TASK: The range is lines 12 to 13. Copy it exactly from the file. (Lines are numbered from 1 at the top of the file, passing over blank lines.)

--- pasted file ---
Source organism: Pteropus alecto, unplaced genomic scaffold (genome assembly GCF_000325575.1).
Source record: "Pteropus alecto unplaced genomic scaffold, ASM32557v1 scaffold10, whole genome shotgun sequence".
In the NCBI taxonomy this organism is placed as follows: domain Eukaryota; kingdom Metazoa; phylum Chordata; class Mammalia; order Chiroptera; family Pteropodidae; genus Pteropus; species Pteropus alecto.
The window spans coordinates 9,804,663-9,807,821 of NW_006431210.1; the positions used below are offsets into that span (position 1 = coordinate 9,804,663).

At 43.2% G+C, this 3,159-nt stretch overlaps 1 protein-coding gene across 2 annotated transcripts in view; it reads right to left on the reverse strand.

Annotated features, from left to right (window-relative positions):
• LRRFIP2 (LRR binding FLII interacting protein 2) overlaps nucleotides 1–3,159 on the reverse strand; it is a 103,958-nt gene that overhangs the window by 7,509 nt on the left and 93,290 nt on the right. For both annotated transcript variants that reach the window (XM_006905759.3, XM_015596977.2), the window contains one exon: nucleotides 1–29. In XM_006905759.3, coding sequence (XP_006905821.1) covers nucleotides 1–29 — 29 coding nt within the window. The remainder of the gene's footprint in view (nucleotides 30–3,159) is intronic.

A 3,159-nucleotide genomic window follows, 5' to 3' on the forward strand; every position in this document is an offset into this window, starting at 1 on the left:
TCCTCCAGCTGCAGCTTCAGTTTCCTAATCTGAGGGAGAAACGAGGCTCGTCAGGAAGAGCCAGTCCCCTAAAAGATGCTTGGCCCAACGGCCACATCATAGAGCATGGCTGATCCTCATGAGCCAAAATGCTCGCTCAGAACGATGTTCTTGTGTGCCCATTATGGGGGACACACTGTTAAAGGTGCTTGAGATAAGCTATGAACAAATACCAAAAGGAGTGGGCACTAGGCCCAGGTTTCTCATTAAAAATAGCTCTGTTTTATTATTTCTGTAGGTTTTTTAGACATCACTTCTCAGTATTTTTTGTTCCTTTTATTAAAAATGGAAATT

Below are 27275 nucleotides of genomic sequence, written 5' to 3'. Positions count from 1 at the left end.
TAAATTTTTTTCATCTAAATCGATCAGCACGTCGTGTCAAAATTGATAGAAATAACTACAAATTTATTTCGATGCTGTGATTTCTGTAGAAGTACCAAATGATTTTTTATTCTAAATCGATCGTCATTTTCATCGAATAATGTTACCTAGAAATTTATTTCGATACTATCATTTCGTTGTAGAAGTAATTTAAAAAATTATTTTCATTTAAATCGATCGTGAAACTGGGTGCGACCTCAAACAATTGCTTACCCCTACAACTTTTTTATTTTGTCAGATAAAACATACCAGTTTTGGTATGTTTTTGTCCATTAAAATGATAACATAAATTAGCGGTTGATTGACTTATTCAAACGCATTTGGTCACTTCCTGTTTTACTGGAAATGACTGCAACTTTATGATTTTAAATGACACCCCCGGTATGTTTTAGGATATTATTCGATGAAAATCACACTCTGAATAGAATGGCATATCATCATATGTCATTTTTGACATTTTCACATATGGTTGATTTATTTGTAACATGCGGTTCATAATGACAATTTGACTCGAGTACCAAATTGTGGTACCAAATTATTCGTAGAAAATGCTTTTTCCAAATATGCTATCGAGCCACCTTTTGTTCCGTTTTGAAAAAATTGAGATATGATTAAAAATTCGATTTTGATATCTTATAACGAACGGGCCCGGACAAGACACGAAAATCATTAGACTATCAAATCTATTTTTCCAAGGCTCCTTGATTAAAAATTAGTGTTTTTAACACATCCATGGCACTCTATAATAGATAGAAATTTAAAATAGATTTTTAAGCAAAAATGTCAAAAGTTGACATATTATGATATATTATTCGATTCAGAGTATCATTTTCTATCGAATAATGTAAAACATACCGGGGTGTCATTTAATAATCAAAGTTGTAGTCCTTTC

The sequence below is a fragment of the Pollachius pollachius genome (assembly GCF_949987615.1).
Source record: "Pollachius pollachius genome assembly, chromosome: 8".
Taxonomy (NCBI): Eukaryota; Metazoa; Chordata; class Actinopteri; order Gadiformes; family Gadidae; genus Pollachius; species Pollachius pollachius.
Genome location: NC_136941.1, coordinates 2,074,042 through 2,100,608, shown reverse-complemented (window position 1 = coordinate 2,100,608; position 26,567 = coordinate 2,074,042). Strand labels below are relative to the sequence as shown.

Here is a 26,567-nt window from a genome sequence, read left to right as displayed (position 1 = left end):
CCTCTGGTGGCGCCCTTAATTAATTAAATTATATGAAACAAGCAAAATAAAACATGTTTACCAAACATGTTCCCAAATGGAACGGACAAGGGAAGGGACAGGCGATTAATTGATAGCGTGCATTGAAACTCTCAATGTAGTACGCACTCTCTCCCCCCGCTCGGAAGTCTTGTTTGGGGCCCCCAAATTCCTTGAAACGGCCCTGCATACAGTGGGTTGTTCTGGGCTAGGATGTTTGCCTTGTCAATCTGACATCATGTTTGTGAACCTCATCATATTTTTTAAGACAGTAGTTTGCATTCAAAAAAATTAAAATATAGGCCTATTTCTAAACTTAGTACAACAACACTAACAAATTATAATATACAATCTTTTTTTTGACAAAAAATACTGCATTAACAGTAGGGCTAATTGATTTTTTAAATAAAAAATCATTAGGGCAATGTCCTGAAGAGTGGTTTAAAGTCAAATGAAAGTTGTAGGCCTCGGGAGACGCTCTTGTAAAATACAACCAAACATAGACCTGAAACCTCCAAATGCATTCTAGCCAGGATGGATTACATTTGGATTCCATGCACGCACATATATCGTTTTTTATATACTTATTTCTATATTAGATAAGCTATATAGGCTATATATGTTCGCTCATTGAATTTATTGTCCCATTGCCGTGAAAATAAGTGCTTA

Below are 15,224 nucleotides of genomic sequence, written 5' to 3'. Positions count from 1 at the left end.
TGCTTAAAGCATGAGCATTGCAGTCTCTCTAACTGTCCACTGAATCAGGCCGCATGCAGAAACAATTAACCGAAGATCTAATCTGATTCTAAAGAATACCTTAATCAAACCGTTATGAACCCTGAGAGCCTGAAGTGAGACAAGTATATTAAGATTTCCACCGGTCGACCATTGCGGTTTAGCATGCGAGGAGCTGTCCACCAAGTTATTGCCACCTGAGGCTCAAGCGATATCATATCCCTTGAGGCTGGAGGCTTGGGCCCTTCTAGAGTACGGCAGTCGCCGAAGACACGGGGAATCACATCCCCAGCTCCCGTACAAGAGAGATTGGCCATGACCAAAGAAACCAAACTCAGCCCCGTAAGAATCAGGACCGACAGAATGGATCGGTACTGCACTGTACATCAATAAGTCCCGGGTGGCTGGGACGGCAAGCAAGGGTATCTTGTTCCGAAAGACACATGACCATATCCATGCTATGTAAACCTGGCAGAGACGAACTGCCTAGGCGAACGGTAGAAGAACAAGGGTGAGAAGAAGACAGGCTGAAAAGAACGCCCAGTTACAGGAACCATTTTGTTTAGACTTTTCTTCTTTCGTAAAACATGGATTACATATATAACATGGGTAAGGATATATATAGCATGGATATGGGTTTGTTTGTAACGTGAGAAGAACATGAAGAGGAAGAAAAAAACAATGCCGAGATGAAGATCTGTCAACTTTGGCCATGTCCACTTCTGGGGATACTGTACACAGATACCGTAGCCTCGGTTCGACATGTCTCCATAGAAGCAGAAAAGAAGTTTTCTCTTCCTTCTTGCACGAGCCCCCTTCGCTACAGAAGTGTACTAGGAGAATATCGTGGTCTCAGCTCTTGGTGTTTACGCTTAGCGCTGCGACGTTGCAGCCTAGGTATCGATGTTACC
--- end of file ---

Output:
The sequence below is a fragment of the Pollachius pollachius genome (assembly GCF_949987615.1).
Source record: "Pollachius pollachius genome assembly, chromosome: 8".